And let us not forget the decision by President Trump to pull out of the Paris Climate Change Agreement, particularly poignant given that the increased risk to right whales in Canadian waters appears to be a direct result of their shifted habitat use in response to warming oceans due to climate change.
Why Should We Care?
In the simplest terms, humans need whales. Whales play a role in helping to create a healthy ocean ecosystem on which we rely to breathe, to eat, and to fight climate change. Emerging research underscores the critical role North Atlantic right whales play in the ecosystem by providing key nutrients for phytoplankton, which in turn produce most of the world’s oxygen and are the base on which fish stocks depend. Data supporting the direct link between healthy whale populations in the fight against climate change continue to grow. Researchers have found the role of whales so significant that they concluded that the “full recovery from one serious anthropogenic impact on marine ecosystems, namely the dramatic depletion of whale populations, can help to counter the impacts of another now underway—the decline in nutrients for phytoplankton growth caused by ocean warming.”
In simpler terms, allowing whale populations to recover can help fight climate change.
What WDC is Doing
Since its incorporation in 2005, WDC’s North American office has implemented a program specifically dedicated to the continued survival of the critically endangered North Atlantic right whale. Because of the scientific and policy expertise of the staff of WDC-NA, we are able to provide input to legal counsel who help us ensure compliance with federal laws, and to federal managers we have advised on issues specific to reducing ship strikes, entanglements, and habitat degradation.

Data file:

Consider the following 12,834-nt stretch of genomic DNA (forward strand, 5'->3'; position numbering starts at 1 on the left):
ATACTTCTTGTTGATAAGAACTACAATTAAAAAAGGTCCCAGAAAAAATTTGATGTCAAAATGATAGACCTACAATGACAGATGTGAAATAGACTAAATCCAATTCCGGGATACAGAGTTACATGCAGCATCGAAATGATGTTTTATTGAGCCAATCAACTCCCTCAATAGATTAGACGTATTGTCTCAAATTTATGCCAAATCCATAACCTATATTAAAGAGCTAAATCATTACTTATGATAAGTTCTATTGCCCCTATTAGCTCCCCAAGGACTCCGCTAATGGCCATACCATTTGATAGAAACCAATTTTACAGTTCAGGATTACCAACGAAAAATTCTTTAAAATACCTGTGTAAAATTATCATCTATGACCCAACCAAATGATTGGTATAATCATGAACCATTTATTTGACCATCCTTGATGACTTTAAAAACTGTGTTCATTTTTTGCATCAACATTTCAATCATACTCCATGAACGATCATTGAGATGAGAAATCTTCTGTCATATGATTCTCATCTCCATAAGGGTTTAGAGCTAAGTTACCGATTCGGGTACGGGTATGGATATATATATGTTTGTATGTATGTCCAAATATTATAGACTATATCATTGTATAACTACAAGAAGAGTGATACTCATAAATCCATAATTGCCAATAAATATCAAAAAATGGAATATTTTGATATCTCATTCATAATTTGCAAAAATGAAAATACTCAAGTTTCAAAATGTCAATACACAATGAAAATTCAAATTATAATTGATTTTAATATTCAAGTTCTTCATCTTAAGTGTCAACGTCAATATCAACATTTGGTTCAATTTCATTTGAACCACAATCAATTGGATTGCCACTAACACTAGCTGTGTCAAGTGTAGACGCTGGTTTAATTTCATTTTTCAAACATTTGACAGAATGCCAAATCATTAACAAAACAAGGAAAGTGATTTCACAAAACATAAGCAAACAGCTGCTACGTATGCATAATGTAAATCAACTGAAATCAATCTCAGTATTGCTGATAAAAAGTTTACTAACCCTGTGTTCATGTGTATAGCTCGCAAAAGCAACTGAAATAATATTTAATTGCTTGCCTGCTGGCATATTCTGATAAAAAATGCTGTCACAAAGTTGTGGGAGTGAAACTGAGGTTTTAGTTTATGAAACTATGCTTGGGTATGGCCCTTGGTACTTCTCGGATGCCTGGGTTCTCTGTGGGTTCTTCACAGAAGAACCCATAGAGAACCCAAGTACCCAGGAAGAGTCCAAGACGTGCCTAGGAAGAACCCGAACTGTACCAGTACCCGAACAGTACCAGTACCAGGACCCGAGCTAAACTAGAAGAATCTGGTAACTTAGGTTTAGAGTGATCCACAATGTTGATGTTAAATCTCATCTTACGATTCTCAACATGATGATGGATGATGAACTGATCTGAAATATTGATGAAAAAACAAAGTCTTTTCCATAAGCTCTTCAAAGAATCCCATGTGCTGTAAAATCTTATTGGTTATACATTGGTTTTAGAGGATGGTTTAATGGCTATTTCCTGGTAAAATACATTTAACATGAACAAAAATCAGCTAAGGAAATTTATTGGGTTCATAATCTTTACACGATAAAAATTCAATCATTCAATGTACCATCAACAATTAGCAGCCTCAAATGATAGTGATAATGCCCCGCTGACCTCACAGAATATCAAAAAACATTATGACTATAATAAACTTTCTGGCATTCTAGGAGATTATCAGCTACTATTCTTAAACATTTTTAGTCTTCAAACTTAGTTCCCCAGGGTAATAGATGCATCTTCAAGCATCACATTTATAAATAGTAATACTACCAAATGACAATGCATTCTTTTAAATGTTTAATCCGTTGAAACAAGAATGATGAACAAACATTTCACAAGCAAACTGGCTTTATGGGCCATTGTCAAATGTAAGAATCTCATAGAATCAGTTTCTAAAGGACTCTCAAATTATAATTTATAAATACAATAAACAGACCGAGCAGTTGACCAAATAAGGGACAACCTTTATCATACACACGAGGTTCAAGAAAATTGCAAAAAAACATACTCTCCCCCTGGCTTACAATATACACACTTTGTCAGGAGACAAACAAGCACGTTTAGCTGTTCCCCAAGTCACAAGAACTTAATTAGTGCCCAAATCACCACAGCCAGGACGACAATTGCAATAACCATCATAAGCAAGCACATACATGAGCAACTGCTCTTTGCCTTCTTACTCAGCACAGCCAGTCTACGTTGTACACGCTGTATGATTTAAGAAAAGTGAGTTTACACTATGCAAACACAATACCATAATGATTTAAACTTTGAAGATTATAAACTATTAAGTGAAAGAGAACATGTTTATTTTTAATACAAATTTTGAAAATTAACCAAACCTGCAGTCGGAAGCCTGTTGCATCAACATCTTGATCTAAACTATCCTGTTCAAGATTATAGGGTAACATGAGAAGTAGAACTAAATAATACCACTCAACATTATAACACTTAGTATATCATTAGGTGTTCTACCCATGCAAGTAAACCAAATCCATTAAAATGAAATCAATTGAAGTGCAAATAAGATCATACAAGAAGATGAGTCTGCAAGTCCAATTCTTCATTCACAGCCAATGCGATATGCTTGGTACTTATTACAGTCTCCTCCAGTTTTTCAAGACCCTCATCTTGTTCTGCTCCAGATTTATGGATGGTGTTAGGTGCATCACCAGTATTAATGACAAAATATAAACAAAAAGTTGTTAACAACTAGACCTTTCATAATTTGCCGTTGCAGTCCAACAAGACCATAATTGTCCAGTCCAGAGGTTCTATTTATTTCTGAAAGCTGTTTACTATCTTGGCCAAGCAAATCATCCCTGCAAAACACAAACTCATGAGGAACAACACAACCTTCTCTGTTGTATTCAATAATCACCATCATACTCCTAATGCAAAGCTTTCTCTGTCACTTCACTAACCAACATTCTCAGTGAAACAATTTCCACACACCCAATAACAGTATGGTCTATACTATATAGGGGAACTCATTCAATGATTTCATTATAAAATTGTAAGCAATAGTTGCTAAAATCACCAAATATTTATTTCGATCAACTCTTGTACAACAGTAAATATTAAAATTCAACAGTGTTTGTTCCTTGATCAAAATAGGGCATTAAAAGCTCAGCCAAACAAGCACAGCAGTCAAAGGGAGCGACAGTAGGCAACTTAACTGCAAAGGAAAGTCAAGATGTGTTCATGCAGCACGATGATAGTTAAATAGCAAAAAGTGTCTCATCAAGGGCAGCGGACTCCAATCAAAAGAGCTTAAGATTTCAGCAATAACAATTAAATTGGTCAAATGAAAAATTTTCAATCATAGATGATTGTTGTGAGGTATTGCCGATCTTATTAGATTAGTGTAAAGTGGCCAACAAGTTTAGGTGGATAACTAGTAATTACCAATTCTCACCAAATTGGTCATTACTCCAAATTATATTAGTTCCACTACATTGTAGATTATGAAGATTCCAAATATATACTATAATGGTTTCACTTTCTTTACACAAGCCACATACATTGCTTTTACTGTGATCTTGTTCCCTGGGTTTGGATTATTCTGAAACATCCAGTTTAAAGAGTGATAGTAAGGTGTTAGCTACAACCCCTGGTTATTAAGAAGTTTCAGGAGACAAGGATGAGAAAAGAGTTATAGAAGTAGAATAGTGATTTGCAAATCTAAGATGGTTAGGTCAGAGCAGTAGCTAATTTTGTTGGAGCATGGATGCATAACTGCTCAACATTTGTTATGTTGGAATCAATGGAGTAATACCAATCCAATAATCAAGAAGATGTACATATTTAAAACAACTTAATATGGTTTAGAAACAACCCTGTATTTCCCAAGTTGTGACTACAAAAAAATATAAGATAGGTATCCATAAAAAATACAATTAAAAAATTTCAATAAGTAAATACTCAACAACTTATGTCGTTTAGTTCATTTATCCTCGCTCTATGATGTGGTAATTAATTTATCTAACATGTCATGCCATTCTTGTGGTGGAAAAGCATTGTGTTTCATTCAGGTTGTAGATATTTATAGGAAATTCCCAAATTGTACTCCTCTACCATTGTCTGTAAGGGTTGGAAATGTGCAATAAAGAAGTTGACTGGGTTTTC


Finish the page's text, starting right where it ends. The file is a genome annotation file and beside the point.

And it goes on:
As a federally appointed member of the Atlantic Large Whale Take Reduction Team, WDC is continuing its work to devise measures that reduce the risk of entanglements. We will continue to conduct evaluations of necropsy and stranding data, perform annual reviews of NOAA’s draft Stock Assessment Reports, and provide data on adverse human interactions to the Atlantic Scientific Review Group, ensuring that impacts to the species are adequately assessed and their impacts fully considered.
We also work as part of a coalition of conservation and animal welfare groups fighting to ensure the integrity of US legislation:
- Working to preserve the MMPA and ESA.
- Working to ensure that federal budgets for right whale surveys, entanglement response and stranding response are not gutted by self-interested parties.